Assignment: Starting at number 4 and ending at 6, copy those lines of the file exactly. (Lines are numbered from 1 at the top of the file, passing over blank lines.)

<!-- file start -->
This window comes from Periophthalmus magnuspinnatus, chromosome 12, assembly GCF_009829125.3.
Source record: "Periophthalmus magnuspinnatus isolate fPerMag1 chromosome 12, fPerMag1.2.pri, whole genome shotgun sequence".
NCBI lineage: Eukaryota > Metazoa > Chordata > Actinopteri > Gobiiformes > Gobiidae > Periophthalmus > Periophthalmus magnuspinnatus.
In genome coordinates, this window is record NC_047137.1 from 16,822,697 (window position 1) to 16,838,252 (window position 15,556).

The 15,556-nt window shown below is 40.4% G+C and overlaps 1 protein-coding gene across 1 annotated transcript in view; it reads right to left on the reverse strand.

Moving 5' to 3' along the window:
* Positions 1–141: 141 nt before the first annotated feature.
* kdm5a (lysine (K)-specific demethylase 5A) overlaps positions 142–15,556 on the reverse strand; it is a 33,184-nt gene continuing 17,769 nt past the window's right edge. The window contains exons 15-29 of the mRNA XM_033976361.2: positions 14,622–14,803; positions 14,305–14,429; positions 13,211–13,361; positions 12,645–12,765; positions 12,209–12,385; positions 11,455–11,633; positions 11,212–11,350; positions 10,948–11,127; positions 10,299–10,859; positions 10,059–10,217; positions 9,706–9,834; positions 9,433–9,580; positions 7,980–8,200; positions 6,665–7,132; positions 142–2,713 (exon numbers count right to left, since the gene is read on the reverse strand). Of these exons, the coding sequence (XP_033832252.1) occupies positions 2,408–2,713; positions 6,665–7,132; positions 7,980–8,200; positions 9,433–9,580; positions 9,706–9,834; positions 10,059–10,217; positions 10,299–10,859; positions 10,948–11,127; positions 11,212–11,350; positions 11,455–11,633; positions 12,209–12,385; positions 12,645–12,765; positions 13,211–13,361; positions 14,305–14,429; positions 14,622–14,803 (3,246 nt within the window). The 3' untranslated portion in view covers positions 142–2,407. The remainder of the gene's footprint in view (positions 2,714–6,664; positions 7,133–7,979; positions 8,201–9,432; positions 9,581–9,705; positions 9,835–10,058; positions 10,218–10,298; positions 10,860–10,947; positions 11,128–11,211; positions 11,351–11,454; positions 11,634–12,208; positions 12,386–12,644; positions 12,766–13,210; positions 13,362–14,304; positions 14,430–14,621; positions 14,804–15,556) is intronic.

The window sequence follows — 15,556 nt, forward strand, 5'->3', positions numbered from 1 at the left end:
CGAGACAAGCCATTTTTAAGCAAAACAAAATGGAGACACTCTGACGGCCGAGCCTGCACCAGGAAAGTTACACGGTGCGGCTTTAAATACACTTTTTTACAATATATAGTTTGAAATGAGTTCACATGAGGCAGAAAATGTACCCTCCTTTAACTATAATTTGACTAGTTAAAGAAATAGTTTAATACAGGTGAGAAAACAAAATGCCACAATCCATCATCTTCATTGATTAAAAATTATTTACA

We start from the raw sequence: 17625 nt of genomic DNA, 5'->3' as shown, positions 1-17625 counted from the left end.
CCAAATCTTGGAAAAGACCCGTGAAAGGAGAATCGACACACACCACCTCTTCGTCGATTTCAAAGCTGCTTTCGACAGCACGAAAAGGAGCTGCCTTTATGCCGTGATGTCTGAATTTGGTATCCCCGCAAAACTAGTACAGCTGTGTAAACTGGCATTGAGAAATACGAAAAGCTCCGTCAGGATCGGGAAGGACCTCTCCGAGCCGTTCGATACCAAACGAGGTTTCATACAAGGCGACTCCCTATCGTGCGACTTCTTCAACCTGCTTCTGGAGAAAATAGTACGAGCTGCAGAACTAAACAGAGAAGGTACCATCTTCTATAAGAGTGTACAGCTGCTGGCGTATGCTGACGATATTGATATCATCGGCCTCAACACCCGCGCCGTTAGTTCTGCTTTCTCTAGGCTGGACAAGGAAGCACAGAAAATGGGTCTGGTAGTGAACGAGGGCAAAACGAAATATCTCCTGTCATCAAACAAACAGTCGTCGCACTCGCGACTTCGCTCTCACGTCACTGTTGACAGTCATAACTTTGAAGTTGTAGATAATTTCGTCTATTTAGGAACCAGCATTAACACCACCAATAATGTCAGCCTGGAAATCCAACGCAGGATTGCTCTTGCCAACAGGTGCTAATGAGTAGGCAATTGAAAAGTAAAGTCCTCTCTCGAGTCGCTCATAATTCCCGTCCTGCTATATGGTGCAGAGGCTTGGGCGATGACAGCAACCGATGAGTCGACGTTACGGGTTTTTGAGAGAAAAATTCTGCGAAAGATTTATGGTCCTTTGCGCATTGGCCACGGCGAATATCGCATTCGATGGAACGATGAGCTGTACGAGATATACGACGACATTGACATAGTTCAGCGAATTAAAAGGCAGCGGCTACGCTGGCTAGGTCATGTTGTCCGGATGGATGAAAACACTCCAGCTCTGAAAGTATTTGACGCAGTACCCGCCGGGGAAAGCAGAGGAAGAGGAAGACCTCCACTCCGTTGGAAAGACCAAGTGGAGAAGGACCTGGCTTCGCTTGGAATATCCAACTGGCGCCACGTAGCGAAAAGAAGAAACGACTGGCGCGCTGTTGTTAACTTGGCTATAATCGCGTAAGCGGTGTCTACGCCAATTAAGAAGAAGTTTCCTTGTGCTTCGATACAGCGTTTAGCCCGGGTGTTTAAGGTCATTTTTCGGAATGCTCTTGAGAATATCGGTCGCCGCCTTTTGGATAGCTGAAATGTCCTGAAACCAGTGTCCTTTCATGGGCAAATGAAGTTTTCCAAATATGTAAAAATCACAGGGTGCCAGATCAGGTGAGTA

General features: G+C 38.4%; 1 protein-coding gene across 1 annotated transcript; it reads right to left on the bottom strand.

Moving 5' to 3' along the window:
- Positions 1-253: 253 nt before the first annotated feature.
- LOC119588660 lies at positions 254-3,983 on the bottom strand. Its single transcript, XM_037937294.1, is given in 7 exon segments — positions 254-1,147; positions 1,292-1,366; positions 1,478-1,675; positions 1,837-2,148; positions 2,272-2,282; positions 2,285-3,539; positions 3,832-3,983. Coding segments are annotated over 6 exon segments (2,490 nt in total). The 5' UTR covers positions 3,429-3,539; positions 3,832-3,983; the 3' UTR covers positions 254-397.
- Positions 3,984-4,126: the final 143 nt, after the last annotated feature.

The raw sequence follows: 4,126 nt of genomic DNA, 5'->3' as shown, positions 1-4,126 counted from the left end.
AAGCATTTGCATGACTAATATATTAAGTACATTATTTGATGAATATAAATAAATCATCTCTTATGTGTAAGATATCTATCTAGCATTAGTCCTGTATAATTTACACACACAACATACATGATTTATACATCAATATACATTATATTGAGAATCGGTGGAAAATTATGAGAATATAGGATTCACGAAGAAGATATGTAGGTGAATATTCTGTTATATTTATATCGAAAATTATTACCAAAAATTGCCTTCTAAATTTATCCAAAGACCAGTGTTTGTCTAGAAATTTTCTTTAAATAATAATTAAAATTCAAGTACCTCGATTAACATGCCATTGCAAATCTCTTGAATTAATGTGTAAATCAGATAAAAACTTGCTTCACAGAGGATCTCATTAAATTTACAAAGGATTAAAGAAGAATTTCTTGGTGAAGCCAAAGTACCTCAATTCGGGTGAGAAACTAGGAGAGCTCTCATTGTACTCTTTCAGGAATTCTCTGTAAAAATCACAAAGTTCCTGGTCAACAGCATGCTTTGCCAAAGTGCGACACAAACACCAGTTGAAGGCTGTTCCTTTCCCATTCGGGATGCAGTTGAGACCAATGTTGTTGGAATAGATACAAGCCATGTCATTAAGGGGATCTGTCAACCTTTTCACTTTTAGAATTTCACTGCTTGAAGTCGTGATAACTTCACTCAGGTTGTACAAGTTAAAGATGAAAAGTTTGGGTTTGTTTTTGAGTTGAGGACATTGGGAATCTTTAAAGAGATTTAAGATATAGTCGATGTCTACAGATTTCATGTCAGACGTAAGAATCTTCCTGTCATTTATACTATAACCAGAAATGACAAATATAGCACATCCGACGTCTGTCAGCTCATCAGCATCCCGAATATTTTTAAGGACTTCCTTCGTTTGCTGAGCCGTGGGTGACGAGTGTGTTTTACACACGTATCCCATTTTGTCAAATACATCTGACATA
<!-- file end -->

In genome coordinates, this window is record NC_047137.1 from 16,822,697 (window position 1) to 16,838,252 (window position 15,556).

The 15,556-nt window shown below is 40.4% G+C and overlaps 1 protein-coding gene across 1 annotated transcript in view; it reads right to left on the reverse strand.

Moving 5' to 3' along the window: